In Victorian era England, a common lodging-house was a kind of cheap hotel. There were a number of common rooms, which people used for either eating or sleeping. This meant that people who were not part of the same family ate and slept together. Today, the closest equivalent to this would probably be a hostel.
Very often, criminals and prostitutes lived in such houses. In the mid-19th century, the common lodging houses in London were in a very bad condition. This prompted the Common Lodging Houses Acts 1851 and 1853. These regulations, however proved ineffectual and the requirement that residents leave between 10 a.m. and late afternoon hit poor and sick residents hard, as they were obliged to walk the streets during this time, in all weathers.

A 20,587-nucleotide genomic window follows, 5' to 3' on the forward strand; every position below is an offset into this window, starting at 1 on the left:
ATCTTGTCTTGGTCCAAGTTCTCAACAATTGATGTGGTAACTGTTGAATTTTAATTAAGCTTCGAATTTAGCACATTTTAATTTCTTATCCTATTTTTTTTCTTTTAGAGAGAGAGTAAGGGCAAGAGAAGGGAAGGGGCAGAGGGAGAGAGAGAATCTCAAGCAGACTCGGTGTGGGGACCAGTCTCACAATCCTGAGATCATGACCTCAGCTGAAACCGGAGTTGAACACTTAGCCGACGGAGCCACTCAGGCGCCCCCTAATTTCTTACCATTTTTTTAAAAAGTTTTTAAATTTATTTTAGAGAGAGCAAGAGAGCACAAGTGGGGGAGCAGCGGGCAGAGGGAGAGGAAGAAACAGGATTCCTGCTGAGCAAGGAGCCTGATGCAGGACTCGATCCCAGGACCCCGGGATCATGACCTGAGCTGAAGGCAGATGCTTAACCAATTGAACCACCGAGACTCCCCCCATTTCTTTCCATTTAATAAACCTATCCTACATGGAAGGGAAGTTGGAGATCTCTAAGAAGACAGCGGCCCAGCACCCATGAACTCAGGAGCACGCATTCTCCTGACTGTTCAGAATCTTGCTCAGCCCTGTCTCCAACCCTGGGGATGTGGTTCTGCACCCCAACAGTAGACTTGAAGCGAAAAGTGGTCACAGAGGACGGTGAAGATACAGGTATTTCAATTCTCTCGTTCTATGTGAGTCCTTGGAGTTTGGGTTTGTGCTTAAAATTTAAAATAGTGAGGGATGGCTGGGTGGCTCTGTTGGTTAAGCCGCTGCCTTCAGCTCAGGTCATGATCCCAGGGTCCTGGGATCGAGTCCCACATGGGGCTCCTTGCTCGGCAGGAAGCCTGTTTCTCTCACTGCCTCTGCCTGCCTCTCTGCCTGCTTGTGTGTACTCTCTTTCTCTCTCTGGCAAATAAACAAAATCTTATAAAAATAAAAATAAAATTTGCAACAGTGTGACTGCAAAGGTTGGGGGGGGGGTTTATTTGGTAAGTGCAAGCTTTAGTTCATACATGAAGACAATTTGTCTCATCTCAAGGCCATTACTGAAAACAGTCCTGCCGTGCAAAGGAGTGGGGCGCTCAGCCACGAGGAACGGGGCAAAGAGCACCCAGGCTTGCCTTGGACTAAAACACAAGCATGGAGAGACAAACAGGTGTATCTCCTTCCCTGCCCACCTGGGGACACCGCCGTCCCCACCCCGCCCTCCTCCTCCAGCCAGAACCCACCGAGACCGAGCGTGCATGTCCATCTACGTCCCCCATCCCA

Even tighter control was imposed when regulation of common lodging houses was transferred from the police to the London County Council in 1894. This led to higher standards and regular inspection by council officials. The new regulations required the landlords to limewash the walls and ceilings twice a year and the mixed sex accommodation, which was frequently a cover for a brothel, was abolished. Proper beds and bedding had also to be provided instead of mattresses on the floor and worse.
References[change | change source]
- One or more of the preceding sentences incorporates text from a publication now in the public domain: Chisholm, Hugh, ed. (1911). "Common Lodging-house". Encyclopædia Britannica. Vol. 6 (11th ed.). Cambridge University Press. p. 778.
- Fiona Rule (2008) The Worst Street in London: 51, 56, 70–75. Hersham, Ian Allan
- Fiona Rule (2008) The Worst Street in London: 161–62. Hersham, Ian Allan